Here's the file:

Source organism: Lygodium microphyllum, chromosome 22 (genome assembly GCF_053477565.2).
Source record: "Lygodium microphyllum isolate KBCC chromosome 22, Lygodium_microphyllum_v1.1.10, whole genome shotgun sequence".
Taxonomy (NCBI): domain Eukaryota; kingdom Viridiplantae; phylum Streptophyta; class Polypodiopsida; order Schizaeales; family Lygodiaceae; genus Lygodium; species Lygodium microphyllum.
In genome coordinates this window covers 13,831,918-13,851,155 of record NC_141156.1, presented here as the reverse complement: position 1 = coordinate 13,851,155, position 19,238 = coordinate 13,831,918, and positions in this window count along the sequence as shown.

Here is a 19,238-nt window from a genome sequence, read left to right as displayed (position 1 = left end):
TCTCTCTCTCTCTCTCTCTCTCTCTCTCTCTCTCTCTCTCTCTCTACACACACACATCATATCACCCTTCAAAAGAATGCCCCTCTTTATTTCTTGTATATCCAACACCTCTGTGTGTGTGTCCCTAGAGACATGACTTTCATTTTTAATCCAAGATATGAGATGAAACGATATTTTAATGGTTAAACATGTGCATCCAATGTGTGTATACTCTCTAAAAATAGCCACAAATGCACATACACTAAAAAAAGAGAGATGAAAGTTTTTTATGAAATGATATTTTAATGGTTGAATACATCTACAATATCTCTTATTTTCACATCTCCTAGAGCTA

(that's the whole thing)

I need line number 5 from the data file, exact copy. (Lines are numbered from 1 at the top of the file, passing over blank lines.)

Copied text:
Here is a 19,238-nt window from a genome sequence, read left to right as displayed (position 1 = left end):